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story.lead_photo.caption Amy Helm performs at the Roots Festival edition of Ozarks at Large, which was broadcast live from the Fayetteville Public Library.

The seventh annual Fayetteville Roots Festival had its official launch party at the Fayetteville home of Hershey and Denise Garner on Thursday evening with what has been described by some as one of the best parties of the year in Northwest Arkansas. Attendance to the private event -- which included performances by some of the artists in the Roots Festival lineup and special dishes created by area chefs -- comes with the purchase of the 4-day VIP pass, which was the first of the festival ticket groups to sell out. For ticket holders of the other groups, and those without tickets, the festival officially began on Friday morning with the free community programming events.

On Stage

Want more coverage of the Fayetteville Roots Festival and other happenings on stage around Northwest Arkansas? Check out What's Up! On Stage and let us know what you think.

Ozarks at Large Broadcast


Fayetteville Roots Festival

WHEN — Through Sunday

WHERE — Fayetteville Public Library and Town Center; late night stages at various locations

COST — $59 for Sunday mainstage (47 tickets left)


Although there were three separate events before it, the annual KUAF live broadcast of Ozarks at Large from the Fayetteville Public Library is the first event I made it to. The Walker Community Room was filled to capacity, with people standing around the edges and overflow seating spilling out into the hallway where the broadcast was shown on television screens. The radio program's regular hosts Kyle Kellams and Antoinette Grajeda spent the moments before the show interacting and joking with the crowd, who were generous with their love for the two hosts. (It was during this period, too, that Kellams discovered some in the audience were from as far away as Spain, Africa and Australia.) A short introduction got the program going just after noon and was followed by brief performances and interviews with six bands who would perform later in the festival.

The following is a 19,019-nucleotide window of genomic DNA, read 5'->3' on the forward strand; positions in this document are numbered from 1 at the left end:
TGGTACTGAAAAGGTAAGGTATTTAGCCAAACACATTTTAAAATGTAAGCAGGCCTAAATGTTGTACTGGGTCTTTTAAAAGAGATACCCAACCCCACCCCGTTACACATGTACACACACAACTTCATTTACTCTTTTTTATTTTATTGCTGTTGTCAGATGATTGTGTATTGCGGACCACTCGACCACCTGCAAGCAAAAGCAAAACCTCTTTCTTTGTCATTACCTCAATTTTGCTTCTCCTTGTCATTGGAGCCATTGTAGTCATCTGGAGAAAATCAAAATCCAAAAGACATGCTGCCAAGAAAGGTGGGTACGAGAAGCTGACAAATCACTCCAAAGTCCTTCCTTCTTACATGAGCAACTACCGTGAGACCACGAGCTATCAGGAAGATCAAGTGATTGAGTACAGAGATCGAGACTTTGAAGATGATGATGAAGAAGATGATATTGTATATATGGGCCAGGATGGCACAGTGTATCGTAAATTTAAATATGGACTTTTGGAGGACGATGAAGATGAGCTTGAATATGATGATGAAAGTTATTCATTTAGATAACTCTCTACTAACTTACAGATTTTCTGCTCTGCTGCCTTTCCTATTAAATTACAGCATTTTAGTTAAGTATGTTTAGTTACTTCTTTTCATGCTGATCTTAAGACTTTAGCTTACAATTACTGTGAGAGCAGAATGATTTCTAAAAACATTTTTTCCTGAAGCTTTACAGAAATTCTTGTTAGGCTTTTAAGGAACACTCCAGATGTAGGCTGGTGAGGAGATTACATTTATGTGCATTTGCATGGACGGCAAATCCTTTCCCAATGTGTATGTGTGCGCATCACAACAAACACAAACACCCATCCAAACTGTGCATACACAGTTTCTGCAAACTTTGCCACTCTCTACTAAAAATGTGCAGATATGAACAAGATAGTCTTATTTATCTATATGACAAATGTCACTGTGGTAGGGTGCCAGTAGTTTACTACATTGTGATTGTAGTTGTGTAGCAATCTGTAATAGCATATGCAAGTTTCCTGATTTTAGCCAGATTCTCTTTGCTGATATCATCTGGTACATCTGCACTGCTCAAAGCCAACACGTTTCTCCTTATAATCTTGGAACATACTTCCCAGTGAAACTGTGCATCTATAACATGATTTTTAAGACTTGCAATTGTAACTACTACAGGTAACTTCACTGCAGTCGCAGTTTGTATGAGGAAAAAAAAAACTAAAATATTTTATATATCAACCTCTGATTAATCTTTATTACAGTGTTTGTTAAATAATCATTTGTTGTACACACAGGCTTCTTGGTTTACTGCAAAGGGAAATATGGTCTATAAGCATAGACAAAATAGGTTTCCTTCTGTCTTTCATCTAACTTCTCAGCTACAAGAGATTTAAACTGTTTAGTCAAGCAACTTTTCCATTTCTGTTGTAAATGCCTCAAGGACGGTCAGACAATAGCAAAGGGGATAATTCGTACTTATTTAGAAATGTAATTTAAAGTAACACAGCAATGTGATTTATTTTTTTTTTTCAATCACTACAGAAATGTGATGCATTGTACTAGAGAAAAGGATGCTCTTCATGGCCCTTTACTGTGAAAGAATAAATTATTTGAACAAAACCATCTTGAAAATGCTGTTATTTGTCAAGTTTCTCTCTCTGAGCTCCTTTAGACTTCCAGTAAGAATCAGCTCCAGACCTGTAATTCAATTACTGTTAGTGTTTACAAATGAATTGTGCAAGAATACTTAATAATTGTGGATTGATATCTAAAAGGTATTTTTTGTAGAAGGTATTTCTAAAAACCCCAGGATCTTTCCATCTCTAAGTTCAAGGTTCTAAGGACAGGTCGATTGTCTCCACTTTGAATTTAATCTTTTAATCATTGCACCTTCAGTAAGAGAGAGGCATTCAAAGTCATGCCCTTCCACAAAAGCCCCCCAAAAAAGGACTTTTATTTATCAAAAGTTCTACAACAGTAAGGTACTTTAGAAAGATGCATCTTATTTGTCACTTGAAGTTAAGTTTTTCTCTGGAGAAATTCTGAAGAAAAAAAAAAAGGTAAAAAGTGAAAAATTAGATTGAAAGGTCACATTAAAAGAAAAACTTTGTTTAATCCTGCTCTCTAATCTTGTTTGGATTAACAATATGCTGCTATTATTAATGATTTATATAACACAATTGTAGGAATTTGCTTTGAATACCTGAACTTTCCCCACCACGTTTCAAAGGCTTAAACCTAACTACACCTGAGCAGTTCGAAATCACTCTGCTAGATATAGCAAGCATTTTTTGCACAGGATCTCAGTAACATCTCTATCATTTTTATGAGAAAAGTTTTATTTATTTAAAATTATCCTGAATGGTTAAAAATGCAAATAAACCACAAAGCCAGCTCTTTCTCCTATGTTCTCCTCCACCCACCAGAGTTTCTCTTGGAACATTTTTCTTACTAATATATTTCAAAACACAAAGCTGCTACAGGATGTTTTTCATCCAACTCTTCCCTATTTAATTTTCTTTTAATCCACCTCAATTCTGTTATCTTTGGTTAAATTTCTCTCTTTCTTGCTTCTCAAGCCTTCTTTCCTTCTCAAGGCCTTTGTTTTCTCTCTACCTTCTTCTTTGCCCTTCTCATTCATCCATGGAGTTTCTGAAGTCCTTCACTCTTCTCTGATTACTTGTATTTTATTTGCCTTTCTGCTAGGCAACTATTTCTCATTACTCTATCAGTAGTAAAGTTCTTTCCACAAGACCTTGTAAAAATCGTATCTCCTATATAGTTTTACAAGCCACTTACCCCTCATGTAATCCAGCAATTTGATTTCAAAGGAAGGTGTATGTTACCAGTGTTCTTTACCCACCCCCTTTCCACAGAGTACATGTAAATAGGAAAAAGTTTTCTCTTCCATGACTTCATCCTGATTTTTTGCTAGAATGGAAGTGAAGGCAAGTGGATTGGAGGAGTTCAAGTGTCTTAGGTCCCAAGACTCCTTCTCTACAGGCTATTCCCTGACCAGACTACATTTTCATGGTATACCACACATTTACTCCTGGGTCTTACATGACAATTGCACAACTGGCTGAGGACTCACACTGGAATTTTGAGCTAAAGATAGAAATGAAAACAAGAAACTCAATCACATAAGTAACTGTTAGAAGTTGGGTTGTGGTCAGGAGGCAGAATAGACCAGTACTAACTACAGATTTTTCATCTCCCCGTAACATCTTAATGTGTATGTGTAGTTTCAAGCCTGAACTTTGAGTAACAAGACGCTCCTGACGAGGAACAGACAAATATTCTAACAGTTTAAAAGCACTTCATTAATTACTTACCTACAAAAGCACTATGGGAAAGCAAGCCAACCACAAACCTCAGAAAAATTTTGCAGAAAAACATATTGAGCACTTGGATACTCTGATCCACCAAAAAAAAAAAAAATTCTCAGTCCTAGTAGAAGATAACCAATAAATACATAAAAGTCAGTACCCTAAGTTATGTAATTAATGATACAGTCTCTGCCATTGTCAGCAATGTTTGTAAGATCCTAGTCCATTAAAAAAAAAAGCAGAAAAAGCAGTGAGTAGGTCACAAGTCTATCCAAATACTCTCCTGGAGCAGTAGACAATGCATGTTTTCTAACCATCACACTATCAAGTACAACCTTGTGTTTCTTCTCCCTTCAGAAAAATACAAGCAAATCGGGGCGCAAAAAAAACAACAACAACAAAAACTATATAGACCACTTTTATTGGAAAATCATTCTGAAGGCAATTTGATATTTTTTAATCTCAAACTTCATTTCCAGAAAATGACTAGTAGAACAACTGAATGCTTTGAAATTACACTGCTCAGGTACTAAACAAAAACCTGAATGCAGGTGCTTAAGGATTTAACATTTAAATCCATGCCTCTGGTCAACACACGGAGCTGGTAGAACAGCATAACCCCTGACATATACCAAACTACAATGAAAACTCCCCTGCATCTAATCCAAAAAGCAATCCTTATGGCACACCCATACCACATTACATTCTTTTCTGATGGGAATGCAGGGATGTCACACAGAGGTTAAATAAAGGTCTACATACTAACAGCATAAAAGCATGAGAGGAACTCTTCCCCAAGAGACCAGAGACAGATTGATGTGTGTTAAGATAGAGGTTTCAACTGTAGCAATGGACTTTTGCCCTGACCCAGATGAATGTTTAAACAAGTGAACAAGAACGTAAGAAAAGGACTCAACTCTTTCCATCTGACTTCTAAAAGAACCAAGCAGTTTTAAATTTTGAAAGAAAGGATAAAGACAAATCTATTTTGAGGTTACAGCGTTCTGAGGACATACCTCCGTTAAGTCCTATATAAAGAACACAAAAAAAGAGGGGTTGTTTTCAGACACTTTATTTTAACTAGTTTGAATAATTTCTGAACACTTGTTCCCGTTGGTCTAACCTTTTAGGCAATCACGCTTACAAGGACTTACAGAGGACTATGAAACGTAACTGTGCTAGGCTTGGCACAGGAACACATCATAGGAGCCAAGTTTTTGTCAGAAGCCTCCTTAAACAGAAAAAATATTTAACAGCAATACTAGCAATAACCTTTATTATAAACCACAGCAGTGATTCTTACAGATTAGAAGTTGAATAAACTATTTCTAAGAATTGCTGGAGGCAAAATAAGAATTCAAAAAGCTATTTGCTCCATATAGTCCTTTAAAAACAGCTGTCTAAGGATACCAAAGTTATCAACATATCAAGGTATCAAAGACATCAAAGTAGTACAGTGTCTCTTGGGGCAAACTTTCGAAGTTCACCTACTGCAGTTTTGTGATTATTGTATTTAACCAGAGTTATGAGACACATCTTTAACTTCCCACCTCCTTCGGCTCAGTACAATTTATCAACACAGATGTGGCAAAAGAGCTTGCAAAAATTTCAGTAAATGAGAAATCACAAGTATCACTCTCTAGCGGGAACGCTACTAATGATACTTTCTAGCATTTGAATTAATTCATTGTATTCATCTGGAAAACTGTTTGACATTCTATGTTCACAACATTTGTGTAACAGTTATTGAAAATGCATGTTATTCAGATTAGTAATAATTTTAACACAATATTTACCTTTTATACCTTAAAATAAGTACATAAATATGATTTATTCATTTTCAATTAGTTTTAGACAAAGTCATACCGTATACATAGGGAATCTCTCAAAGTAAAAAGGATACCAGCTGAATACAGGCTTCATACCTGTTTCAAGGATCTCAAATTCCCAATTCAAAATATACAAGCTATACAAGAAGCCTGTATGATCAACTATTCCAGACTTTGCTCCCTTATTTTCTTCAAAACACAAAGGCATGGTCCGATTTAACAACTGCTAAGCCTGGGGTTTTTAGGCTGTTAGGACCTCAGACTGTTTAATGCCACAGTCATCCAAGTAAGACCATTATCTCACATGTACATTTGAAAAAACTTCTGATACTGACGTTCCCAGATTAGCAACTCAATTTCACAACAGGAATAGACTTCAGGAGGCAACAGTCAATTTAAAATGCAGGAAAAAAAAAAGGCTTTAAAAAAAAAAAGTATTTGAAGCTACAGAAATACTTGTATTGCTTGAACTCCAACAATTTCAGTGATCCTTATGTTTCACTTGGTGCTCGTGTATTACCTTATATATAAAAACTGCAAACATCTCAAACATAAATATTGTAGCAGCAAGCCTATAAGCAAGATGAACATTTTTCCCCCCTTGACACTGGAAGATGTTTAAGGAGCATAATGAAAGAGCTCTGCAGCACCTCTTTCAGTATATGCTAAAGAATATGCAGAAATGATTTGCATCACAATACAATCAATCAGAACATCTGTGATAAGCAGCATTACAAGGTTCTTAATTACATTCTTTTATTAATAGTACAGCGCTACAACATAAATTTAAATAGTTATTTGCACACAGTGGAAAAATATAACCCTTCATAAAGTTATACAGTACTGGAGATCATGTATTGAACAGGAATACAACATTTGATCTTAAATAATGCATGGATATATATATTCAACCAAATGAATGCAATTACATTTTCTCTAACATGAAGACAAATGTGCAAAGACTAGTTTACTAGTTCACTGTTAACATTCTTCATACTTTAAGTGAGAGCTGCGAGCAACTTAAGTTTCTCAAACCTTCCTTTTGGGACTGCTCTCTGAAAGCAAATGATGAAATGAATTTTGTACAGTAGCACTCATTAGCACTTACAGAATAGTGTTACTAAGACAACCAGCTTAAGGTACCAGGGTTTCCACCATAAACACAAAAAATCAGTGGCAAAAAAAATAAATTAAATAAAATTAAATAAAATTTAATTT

Peter Rowan and his bluegrass band The Awesome Possums began the broadcast with more songs than expected. ("How am I going to say no?!" Kellams said to the crowd when Rowan asked if the group could play a few more songs.) The crowd didn't seem to mind listening to any amount of the band's spirited traditional bluegrass tunes with features of the mandolin and fiddle players, though. Next, Jonathan Byrd's first song brought a more blues/rock 'n' roll feel to the Walker stage, followed by a second tune reminiscent of -- and in somewhat of a tribute to -- Bob Dylan. The humor in his lyrics earned some laughs from the crowd and his urging earned him some audience participation during the choruses.

While the audience was attentive and appreciative of every group that came to the stage -- "Wow!" and "Amazing!" were uttered quite a few times throughout the crowd during the program, and a majority of the bands received a standing ovation -- Birds of Chicago may be the standout of the afternoon. The six-piece -- who told Kellams they "loved Fayetteville so much, they almost moved here" after playing here in 2014 -- seemed to lift the whole room with lead singer Allison Russell's rich voice mixing with the piano and melodic electric guitar. Following the group was the all-female three-piece The Wild Reeds with their impressive harmonies and Amy Helm, a Northwest Arkansas favorite. Becca Martin-Brown, a steady contributor at KUAF, joined the broadcast to share some of the best-kept secrets -- and old favorites -- of Fayetteville with the audience before festival regular Raina Rose closed out the show.